As for the Mayor, I don’t know what world he thinks he’s in and my guess is that today some of the so-called third world countries are doing better economically than this one as their citizens have the jobs ours once had–but I digress. I don’t question the legality of his freebies; I don’t agree with the entitled spirit which permits him to accept/expect them.

  5. Donna Boyle Schwartz Said:

    Fairchild had a dollar amount that was considered ethical; at the time, $200. I believe people should always OFFER to pay their own way, but there is a certain amount of “play” in accepting food, drinks and holiday gifts. Basically, I’ve always followed the precept of “let your conscience be your guide.” If you are going to be compromised or feel in any way obligated to someone, then you cannot and must not accept whatever is being offered—whether it is something small like a cup of coffee, or something large, like show tickets. That being said, however, there were many, many people at Fairchild who accepted VERY expensive gifts (designer clothes, entire dinnerware and silverware sets, perfumes, etc.) who never seemed to bat an eye. When it comes to elected officials, I believe the situation should be clear: no payments for personal expenses, period. But that rule is violated on a regular basis—guess that’s why we have ballots!

  6. Jeanne Byington Said:


    I think that Fairchild’s policy is a good one. In pontificating I forgot about the publishing industry which is ironic given what I do for a living. Agencies/vendors get notes at holiday time from giant corporations asking that they send either nothing or no more than $25 worth of gifts to their employees.

    There were infamous interior designers and even editors who claimed to use all sorts of products in photo shoots that never made it back to clients even when it was clear that the bed ensembles, ready made curtains and so on were on loan. One designer was ordering enough stuff to fill three rooms when she was designing only one for a magazine. I learned the apartment was her son’s. I confirmed my suspicions about her greed with colleagues who worked in her city [not NY], approached the editor and asked her to please place product orders claiming it was my client’s policy. That list of lamps, rugs, decorative pillows etc. was hugely reduced from the one the designer had first presented!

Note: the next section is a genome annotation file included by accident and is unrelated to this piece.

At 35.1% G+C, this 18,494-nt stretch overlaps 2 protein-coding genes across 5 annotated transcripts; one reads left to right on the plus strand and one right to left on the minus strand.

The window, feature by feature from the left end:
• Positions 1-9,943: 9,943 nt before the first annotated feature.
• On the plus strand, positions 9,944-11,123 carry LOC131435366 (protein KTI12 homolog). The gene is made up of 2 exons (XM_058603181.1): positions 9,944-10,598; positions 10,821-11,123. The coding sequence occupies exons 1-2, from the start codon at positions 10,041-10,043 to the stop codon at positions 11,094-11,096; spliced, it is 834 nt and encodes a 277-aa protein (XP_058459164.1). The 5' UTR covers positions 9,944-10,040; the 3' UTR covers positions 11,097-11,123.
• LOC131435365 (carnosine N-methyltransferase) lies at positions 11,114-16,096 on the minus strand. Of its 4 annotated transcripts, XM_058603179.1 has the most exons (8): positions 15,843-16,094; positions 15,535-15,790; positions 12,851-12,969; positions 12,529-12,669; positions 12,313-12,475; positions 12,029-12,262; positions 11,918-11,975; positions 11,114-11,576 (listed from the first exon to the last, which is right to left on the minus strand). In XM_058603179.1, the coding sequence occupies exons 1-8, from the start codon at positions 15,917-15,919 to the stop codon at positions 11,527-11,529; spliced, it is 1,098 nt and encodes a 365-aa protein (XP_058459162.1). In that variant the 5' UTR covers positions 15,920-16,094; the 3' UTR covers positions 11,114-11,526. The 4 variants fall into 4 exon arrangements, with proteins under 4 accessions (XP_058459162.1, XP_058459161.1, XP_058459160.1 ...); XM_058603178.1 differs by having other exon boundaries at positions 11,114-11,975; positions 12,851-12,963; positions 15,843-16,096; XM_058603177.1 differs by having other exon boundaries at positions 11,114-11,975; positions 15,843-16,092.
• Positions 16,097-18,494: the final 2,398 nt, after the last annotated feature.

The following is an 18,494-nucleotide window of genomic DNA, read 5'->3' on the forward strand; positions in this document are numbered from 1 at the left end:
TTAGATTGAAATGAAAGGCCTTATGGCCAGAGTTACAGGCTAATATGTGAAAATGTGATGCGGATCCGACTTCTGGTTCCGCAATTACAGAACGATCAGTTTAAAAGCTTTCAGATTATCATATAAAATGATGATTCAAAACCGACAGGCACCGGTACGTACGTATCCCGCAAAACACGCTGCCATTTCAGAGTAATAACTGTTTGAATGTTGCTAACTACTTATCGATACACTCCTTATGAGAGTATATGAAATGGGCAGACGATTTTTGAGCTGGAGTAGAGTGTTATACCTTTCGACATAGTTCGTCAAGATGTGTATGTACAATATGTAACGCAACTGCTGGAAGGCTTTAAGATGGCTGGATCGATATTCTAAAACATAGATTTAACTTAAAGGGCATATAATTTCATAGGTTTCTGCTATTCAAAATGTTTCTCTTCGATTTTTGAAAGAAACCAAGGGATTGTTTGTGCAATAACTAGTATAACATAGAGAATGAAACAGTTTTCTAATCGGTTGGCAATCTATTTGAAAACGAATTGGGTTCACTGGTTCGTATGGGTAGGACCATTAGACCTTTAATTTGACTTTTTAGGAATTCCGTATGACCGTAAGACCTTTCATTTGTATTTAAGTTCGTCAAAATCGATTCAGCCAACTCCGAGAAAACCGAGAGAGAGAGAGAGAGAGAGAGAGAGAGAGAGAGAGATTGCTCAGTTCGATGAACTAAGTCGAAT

I agree with you: Public officials should be aware of how and where they spend money when the public picks up the bill and personal expenses should not be part of the equation.

  7. Lucrezia Said:

    A politician and family riding around in a car while on vacation, at taxpayer expense, is not getting a freebie. He’s stealing from the public, and should be made to pay back. Free use of public transportation, as a city employee, is an entitlement, which as a gentleman, he would not accept.

    Policemen on foot often stand for hours in nasty weather, and a free coffee may merely be a token of gratitude, or possibly a courtesy. If the association is of long duration, it may be one of friendship as well as appreciation.

    There are different rules for private citizens, and it’s unwise to moralize when it comes to individual standards. Frequently critiques are made based on unsubstantiated evidence and rumor. A healthy policy is to keep ones nose out of other peoples business, unless one is looking to get it punched.

  8. Jeanne Byington Said:


    I’m with you on your first point–the public shouldn’t pay for the personal expenses of public officials.

    I agree about the policeman. This is a small town and no doubt he knows the cashier. However, a point I didn’t think of was the one JPM made–should there be a problem and should the state trooper need to take the stand and if a lawyer asked him if he ever took anything from the business, he’d be in a compromised position for all of $1. So for his sake, he should think before taking another free anything.

    As for your last point, I like Donna’s solution: Follow your conscience.